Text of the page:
Developing an emergency communication device for disaster relief work
In the immediate aftermath of a natural disaster, with all communication infrastructure destroyed, emergency workers need to send damage reports from their local communities to relief coordinators and other authorities. To do that, the Danish company LinkAiders is developing the Reachi device, a communication device for use under extreme conditions. LinkAiders cooperates with the Danish Red Cross, and the Reachi device will be pilot tested in the Philippines during 2018. The Danish tech consulting company TechPeople, owned by Data Respons, is helping LinkAiders design a solution that will function under the toughest conditions.
Being both shock proof and watertight, the Reachi device will stand up to extreme weather conditions. On top of being robust, the Reachi device is designed with user friendliness in mind. And the device is extremely energy effective, so that its battery can last as long as possible in areas where power supply is shaky or even completely absent.
Choosing the right components
TechPeople has assisted LinkAiders in choosing the right components for the Reachi device, including rechargeable battery, micro controller etc. and stitching it all together to achieve the robustness needed.
The project has come quite far, with prototypes having been tested twice in the Philippines already. Also in the Philippines, a pilot with 1,000 devices is to be scheduled for sometime during 2018. At that time one of the key features of the Reachi device will be tested in a real life setting: The devices functioning together to form a dynamic and flexible Mesh network.
As mentioned, the Reachi device has to function in spite of communication infrastructure in an area being destroyed. That requirement, combined with the need for ultra low power consumption, made LinkAiders turn to the Danish wireless mesh network company NeoCortec and their NeoMesh technology.
TechPeople took up the challenge to integrate NeoMesh into the Reachi device. NeoMesh is developed for IOT applications and allows for up to 65K mobile nodes. Moreover, it is able to handle dynamic topologies in real-time. As opposed to other technologies in the IoT workspace, NeoMesh allows any node in the network to dynamically change position. This feature makes NeoMesh ideal for the Reachi use case, as emergency workers equipped with a Reachi device move about and change position constantly, while the devices still can play their part in the network, receiving and transmitting data.
This flexibility is possible due to the NeoMesh Speed Routing Protocol. It replaces a central Network Manager with autonomous intelligent nodes, enabling all network nodes to link to each other automatically and dynamically, forming one single network that works, even if nodes change position or are replaced.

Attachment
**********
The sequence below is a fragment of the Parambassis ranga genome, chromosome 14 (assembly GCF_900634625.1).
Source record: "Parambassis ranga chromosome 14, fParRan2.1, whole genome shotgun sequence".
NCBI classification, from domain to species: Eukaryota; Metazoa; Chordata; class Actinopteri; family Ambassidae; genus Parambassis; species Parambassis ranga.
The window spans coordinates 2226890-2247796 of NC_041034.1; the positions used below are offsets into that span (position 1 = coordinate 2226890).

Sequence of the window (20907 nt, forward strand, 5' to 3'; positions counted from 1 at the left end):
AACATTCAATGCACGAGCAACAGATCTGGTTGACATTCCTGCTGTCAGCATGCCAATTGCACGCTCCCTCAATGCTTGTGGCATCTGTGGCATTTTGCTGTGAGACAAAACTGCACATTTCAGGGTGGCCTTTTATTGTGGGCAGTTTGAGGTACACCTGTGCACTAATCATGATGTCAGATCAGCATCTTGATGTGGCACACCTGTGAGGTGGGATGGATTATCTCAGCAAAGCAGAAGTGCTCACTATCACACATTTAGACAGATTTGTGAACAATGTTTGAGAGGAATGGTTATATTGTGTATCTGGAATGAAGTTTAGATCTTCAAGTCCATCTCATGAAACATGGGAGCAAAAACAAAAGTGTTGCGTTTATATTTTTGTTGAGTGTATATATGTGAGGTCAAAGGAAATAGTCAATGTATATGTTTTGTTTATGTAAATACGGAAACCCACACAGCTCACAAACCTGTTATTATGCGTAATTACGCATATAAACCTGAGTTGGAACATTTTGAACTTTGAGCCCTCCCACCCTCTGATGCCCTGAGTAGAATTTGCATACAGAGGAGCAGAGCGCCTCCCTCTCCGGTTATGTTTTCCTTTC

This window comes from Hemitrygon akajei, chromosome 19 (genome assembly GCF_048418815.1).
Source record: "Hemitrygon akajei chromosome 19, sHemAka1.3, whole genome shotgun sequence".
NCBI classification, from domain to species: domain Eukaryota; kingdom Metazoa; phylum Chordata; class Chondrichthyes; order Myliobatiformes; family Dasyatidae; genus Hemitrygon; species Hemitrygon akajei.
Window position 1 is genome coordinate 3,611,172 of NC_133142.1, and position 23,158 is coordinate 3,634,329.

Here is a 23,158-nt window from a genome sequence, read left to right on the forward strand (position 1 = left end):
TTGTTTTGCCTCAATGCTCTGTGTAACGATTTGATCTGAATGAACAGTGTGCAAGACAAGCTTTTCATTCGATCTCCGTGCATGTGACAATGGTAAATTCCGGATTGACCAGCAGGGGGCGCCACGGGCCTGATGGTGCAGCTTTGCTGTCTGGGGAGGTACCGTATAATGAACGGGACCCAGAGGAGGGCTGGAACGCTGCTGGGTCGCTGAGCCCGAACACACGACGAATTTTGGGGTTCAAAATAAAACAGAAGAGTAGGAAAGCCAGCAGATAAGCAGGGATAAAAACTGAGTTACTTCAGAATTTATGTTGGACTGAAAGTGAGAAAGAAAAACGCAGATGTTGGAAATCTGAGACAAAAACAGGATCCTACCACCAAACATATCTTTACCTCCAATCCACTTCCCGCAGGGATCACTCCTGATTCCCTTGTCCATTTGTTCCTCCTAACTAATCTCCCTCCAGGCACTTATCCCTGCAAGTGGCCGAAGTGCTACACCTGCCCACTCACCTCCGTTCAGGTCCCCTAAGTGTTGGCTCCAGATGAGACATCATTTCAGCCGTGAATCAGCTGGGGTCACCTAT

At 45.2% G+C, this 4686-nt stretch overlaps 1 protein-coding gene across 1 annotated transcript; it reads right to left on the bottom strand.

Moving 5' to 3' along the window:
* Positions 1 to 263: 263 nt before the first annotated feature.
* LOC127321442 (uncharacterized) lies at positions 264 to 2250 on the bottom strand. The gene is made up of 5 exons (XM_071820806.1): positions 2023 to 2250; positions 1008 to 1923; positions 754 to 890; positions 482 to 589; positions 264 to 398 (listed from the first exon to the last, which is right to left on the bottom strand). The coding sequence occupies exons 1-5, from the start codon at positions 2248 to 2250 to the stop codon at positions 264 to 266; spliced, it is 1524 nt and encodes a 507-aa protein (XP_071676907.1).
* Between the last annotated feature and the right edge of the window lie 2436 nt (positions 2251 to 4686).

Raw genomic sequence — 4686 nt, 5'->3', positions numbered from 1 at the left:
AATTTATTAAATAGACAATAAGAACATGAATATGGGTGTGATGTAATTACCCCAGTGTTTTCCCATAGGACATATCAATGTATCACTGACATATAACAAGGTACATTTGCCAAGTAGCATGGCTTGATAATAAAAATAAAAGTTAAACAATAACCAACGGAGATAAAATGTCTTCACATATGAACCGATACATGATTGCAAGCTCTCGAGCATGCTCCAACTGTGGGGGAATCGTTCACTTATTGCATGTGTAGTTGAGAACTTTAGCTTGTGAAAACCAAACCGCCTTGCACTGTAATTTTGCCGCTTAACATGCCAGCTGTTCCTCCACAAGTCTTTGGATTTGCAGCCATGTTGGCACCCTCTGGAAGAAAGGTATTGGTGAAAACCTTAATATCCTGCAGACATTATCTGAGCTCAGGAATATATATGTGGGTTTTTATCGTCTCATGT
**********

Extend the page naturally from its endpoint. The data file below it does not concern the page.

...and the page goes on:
The NeoMesh routing protocol routes data seamlessly through the network and eliminates any concern in performance created by obstacles in the RF path, nodes being blocked or simply moving around within the network. Weak spots in a real life network can easily be fixed by just adding another node. Given it has the right network ID, it automatically becomes a part of the network.
Flexible communication infrastructure
Unlike other routing protocols the Speed Routing Protocol does not create the exact route from A to B in advance. Each NeoMesh node maintains a knowledge of which of the nearest nodes would be the best for the next hop. While data travels through the network this knowledge of the best next hop is used to decide the route of the data. The knowledge is kept up-to-date in real-time and the route is adjusted dynamically according to changes in topology and link quality.
Utilizing these network features the developers have been able to design an extremely flexible communication infrastructure. The network is divided into subsections, consisting of 1,000 Reachi device-equipped emergency workers. For this dedicated long-range deployment NeoCortec has developed a special radio module, with a line-of-sight range of >2,5 km.
Each sub-network hosts a NeoMesh gateway transmitting data via a satellite uplink. Thus vital information can be sent to relief coordinators, even with a country’s communication infrastructure completely damaged.
To cover the whole of the Philippines, the Reachi deployment plan envisions 1,000 sub-networks, each with its own satellite-enabled gateway. This means a million devices all in all, as each sub-network consists of 1,000 Reachi devices.
As the Philippines is one of the world’s most disaster-prone countries, LinkAiders have chosen a tough environment to test their device. If successful it will not only provide help where help is desperately needed. The Reachi system will also set new standards for dynamic and flexible IOT network solutions.
TechPeople is a consultancy house within the Data Respons group. The company is based in Copenhagen, and specialises in embedded solutions and IT business systems. TechPeople have specialists within hardware, software, mechanic development, project management and product testing. TechPeople’s innovative customers range from large international companies to creative start ups.